However, Susan is a good self-promoter, and she recently sent me an email as a gentle reminder to read her book.

Since I had already invested nearly twenty bucks in the book, and had made a public commitment to read it, and I wanted to finally try to read a novel, I started turning pages on Christmas night.

Susan is a skilled and entertaining writer who knows her subject perfectly well. She creates believable dialog and I could easily get inside the physical environments she invented. It's a perfectly good novel and well worth the praise it received from others.

BUT... I just could not "get into it."

Apparently, at age 64, I have the patience of a two-year-old.

I've been conditioned by years of watching "Law & Order," "Bones," "Crossing Jordan," "The Closer," "The Mentalist," "Criminal Minds," "NCIS" and "CSI" -- where we see a corpse before the first commercial; and James Bond movies with dozens of corpses and at least one gorgeous woman before the title comes on screen.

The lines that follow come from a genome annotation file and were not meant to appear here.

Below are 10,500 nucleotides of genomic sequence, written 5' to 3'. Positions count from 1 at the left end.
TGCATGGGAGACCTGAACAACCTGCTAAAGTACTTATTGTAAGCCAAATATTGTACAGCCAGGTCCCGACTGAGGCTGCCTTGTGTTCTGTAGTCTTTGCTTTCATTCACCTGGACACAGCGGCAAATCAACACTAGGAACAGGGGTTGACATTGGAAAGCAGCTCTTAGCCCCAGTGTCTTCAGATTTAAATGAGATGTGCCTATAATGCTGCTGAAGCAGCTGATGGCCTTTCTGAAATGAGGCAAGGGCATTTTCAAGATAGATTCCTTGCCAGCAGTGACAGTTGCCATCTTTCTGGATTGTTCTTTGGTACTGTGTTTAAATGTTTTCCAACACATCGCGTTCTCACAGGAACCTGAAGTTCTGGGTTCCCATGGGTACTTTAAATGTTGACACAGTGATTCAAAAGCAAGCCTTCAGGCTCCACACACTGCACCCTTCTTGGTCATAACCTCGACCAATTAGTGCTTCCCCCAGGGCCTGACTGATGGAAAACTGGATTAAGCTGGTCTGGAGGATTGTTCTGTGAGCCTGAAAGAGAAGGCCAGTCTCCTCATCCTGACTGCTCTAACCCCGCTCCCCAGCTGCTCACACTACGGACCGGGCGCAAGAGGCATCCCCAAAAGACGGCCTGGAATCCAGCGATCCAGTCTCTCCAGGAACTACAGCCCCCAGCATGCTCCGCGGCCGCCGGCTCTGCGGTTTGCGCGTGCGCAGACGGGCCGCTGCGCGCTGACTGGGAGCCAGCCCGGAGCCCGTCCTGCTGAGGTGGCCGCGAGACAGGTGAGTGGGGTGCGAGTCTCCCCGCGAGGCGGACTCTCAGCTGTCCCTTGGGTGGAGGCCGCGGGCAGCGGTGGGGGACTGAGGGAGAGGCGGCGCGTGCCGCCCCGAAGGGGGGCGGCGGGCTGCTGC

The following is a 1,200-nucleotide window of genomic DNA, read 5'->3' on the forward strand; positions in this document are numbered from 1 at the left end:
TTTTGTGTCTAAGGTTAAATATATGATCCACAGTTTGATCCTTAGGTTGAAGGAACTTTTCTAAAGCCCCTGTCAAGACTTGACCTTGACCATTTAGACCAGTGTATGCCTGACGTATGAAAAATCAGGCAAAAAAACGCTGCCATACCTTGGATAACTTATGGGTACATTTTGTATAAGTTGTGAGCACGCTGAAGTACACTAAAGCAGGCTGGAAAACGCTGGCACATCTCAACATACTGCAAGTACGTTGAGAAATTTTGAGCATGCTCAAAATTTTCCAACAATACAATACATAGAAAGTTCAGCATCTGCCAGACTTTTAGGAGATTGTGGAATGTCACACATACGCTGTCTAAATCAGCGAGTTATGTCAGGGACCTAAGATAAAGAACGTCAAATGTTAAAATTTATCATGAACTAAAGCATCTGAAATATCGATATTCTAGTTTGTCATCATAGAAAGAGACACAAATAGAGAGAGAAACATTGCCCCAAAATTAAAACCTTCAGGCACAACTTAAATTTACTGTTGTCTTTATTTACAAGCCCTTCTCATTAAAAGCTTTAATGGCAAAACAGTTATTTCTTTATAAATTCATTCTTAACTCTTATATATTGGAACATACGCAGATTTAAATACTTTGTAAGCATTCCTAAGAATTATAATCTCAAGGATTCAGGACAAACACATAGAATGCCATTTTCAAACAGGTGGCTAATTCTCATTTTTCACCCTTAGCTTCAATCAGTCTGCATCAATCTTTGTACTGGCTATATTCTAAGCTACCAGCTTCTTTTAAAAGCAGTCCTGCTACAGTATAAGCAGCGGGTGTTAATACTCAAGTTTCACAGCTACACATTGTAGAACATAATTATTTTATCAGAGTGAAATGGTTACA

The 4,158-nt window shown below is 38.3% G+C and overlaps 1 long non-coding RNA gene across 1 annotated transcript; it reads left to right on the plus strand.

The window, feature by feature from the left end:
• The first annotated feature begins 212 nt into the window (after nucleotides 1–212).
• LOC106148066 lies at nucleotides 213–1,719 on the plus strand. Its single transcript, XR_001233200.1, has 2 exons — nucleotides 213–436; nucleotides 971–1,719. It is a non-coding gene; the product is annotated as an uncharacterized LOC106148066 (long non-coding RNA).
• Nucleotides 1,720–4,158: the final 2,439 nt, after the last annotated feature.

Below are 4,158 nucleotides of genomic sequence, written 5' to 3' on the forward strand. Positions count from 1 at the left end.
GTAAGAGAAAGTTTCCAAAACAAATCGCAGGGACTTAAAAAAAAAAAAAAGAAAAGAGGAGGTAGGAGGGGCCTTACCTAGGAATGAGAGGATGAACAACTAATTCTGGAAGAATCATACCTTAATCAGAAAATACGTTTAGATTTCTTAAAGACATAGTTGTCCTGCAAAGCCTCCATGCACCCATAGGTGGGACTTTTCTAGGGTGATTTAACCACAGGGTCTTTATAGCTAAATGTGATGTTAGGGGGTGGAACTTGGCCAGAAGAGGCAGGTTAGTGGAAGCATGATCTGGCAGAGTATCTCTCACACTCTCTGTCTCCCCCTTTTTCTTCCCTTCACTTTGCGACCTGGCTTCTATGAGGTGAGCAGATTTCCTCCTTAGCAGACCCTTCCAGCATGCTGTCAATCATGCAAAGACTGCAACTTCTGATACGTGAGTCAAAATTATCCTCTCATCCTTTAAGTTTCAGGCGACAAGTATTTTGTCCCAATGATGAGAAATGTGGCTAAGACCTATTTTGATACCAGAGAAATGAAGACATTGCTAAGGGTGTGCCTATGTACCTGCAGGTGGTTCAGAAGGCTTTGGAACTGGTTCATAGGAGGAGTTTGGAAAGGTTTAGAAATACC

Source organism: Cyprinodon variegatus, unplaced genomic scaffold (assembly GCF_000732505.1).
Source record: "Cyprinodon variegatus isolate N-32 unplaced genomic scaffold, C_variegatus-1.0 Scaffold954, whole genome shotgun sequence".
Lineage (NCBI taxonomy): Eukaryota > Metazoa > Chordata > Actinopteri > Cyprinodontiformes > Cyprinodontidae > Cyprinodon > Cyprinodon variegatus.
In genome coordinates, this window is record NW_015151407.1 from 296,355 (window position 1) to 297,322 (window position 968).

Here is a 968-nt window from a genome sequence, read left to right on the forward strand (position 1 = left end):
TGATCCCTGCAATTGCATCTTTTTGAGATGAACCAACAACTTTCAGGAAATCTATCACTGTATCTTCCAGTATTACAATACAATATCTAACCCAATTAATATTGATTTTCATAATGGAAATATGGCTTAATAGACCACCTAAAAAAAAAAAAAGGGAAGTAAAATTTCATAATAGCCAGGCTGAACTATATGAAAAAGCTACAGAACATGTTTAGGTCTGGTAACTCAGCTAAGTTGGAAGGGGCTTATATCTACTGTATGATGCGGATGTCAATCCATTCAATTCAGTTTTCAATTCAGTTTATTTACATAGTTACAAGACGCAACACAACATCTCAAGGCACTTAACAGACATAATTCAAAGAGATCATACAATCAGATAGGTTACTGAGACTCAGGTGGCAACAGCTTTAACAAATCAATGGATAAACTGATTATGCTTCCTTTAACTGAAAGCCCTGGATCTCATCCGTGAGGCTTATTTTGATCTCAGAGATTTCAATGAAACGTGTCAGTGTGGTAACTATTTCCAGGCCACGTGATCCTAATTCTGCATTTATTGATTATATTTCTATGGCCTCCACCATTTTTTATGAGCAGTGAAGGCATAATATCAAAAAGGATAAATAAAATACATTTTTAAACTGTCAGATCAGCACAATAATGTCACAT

• When I'm reading nonfiction, a leisurely narrative is just fine.
  • But when I'm in the fiction mode, my brain automatically craves ACTION -- and there were no car crashes or murders in the first few pages to hook me on Susan's book.
Page four presented another problem. Susan wrote: "Jim still had the bearing of the college athlete he'd once been. His expensive cotton shirt, boldly striped in sapphire blue, fit snugly, accentuating what good shape he was in."

That sure seems like a sign of chick-lit, or gay-lit.

I'm a happy, horny heterosexual. I'm a 100% supporter of women's rights and gay rights, but I am a bit uncomfortable reading about shapely men in tight shirts, whether they're expensive cotton or cheap polyester.